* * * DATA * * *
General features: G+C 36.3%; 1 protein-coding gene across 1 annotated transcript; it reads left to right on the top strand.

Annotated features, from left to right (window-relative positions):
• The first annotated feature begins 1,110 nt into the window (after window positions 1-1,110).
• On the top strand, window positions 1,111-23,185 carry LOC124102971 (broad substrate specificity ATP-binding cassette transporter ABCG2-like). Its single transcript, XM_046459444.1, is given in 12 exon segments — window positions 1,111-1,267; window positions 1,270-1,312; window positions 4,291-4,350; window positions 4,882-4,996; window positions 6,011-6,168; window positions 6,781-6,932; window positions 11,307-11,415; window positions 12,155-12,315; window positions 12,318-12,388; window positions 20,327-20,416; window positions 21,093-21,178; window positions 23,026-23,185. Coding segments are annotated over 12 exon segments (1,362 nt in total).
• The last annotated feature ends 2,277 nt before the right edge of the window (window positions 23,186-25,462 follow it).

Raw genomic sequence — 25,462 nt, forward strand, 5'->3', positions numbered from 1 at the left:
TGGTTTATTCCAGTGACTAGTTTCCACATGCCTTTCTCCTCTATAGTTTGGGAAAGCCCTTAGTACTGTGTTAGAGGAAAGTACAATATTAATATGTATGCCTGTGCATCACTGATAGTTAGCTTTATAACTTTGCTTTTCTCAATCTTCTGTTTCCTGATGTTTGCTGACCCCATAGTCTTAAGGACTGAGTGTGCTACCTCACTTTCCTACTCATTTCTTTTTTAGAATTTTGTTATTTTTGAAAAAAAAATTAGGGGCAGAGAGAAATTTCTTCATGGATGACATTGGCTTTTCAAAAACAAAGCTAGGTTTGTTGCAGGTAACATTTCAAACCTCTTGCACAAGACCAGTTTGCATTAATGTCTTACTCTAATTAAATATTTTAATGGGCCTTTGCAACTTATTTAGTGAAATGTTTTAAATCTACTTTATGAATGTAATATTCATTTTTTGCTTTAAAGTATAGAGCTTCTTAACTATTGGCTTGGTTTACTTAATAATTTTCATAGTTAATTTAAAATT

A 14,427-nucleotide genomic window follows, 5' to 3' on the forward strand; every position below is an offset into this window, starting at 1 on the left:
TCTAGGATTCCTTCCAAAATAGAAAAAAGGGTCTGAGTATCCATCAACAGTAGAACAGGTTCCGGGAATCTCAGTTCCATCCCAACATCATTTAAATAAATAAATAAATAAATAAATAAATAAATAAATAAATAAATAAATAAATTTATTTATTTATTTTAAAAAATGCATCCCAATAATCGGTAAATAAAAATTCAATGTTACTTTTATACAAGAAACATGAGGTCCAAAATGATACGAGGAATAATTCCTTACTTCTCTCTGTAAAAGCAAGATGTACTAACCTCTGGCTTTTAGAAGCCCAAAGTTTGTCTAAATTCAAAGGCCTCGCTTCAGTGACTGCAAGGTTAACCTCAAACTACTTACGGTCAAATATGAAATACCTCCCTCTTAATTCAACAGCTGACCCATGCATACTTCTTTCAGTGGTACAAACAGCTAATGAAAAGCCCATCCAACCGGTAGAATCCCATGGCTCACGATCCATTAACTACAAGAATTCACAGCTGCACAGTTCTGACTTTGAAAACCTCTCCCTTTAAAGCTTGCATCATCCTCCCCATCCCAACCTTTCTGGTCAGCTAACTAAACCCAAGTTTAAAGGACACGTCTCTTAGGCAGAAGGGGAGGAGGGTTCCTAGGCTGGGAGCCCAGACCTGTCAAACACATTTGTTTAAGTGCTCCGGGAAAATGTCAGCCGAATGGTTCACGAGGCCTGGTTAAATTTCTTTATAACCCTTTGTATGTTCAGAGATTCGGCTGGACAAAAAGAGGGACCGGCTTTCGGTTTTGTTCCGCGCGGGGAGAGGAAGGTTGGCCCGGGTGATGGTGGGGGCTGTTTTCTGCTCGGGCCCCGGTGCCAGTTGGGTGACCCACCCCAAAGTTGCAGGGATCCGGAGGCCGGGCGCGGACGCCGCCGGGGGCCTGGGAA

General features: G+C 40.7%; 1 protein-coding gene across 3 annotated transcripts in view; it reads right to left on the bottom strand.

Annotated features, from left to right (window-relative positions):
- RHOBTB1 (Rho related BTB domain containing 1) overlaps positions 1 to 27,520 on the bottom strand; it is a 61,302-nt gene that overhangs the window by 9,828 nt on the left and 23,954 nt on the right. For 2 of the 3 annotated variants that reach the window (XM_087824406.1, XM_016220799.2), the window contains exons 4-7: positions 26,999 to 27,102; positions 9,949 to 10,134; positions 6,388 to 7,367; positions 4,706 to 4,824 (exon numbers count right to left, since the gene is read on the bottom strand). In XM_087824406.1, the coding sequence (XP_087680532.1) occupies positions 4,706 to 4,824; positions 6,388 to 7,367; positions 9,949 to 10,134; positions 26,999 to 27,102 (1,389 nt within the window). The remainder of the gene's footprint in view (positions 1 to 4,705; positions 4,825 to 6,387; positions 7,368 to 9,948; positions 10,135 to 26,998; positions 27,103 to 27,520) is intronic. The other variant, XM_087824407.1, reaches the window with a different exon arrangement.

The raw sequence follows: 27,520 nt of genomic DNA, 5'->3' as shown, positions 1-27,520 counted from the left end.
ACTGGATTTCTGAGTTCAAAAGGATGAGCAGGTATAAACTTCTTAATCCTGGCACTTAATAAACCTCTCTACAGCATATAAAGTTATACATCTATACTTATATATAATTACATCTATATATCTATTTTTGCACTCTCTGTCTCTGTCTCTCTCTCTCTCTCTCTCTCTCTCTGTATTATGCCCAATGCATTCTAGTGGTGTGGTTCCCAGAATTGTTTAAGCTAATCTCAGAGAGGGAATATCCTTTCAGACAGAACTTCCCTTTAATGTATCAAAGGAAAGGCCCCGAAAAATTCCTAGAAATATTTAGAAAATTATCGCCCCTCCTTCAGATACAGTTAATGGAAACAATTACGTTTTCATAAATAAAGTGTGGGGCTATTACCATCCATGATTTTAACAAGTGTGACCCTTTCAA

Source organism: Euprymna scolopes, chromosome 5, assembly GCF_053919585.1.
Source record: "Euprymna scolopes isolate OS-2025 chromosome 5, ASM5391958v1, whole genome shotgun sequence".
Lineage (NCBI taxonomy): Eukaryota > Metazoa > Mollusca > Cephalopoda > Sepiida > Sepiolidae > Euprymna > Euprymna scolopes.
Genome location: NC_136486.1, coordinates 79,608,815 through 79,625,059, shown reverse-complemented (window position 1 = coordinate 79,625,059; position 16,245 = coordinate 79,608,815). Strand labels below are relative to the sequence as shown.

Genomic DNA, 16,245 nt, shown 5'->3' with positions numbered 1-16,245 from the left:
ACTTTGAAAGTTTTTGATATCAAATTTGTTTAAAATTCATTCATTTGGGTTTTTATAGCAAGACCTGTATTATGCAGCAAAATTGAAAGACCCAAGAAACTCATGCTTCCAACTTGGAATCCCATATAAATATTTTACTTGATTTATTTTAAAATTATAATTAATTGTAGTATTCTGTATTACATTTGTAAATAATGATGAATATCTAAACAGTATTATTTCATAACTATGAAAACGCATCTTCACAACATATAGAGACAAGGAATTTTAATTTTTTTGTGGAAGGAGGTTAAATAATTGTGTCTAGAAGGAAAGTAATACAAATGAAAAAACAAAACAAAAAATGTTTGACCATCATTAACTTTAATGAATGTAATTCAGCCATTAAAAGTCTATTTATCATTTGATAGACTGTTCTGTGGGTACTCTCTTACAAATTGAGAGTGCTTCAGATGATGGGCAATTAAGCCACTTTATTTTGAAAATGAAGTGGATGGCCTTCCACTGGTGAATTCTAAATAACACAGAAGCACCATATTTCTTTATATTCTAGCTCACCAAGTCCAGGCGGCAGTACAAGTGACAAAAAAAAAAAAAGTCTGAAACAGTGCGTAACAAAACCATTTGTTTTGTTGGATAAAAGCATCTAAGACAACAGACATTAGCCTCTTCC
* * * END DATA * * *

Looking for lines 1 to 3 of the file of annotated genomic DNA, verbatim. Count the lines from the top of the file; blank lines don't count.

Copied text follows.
General features: G+C 36.3%; 1 protein-coding gene across 1 annotated transcript; it reads left to right on the top strand.

Annotated features, from left to right (window-relative positions):
• The first annotated feature begins 1,110 nt into the window (after window positions 1-1,110).